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Colorectal cancer rates are spiking in Millennials and Generation X, according to a new study. 

March 03, 2017

Colon and rectal cancer rates have declined in older adults in recent years, but researchers have uncovered an alarming trend: diagnoses in Millennials and Generation X are actually spiking, according to a new study published this week in the Journal of the National Cancer Institute. Researchers from the American Cancer Society analyzed data from more than 490,000 colorectal cancer cases in people who were 20 or older from 1974 to 2013 and found that compared to people born in 1950, people born in 1990 have double the risk of colon cancer and four times the risk of rectal cancer.

“It’s extremely rare for an incidence of a disease to increase this much,” says Andrea Cercek, MD, a gastrointestinal oncologist at Memorial Sloan Kettering Cancer Center.

Researchers aren't yet sure what's behind the rise, but they have some theories. For one, the same lifestyle factors contributing to the growing obesity epidemic are also associated with colorectal cancer. “It’s likely that some of the behaviors that contribute to obesity, like a sedentary lifestyle and poor diet, like high consumption of red and processed meat, and a low consumption of milk products, lead to [colorectal cancer]," says Rebecca Siegel, MPH, lead epidemiologist on the study. Some researchers are also exploring the connection between gut microbiome changes and cancer, but have yet to determine any direct link, says Dr. Cercek.

Doctors are now questioning whether the screening age for colorectal cancer should be lowered in people with average risk (meaning they have no family history of the disease), says Dr. Cercek. Current recommendations advise starting colonoscopies at age 50; increased screening is why the colorectal cancer rate has dropped in older people. 

Meanwhile, both Siegel and Dr. Cercek say it's smart to keep an eye out for colorectal cancer symptoms. Many of them are easy to ignore or pass off as something minor—and young people are especially prone to dismissing them, says Dr. Cercek. “They think it’s not a big deal and they’re too busy working and living their lives, and they’re more likely to be diagnosed at a later stage.”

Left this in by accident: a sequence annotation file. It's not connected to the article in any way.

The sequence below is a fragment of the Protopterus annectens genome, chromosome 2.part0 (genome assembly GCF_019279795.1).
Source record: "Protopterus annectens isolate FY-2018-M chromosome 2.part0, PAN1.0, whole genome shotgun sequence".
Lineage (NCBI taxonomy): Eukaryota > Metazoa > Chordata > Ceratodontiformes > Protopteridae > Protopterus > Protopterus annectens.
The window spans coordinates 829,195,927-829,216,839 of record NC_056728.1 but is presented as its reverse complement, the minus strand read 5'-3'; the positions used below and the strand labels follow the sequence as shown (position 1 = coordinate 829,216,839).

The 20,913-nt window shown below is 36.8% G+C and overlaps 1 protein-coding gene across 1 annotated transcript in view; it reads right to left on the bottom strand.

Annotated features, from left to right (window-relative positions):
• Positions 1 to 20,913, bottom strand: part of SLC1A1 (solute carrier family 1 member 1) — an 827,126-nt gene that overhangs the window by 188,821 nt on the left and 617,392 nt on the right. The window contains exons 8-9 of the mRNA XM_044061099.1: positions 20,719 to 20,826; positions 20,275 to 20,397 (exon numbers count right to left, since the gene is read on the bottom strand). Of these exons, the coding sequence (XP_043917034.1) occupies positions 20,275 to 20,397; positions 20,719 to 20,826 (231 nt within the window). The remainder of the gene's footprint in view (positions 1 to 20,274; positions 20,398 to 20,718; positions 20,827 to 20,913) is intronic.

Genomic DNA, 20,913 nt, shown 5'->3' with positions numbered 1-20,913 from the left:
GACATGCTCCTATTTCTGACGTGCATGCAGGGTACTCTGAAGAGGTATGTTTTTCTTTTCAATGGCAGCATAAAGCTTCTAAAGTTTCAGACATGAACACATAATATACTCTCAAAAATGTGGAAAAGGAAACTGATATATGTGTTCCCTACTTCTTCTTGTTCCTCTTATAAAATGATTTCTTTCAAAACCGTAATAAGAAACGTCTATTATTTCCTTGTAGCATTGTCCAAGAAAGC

Here are the symptoms Dr. Cercek and Siegel say you shouldn't ignore:

  • Blood in the stool (which can be bright red or dark)
  • Bleeding from the rectum
  • Abdominal cramping (that can’t be explained by a bug or something you ate)
  • A change in your bowel movements – whether that’s in timing, frequency, shape of stool, or amount of stool
  • Persistent constipation or diarrhea
  • Unexplained weight loss

If you experience any of these symptoms for more than a week, it’s time to talk to a doctor. Do your homework before your appointment and find out if you have a family history of colorectal cancer—if you do, it may prompt your doc to screen you, says Dr. Cercek.

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Siegel warns, however, that if you feel brushed off by your MD, you may need to push for further screening. “Most young people will just have some blood in their stool, and it will be diagnosed as hemorrhoids, which is the most likely thing,” she says. “But we need to raise awareness among physicians that these symptoms need to be followed up.” 

Dr. Cercek agrees. “Say, ‘There’s data that colorectal cancer rates are rising in young people, and these symptoms are concerning to me. Should I get a colonoscopy?’” she suggests. Colonoscopies are used to search for polyps or other masses that can become cancerous.

You can lower your risk of colorectal cancer by eating a healthy diet with lots of fruits, vegetables, and fiber, and cutting down on red and processed meats. Milk has also been shown to help lower risk, says Siegel. Exercise and maintaining a healthy weight will also protect you.

“Know your body and know the symptoms, and live a healthy and active lifestyle,” says Siegel. “Those are the things we can do right now to help advert risk.”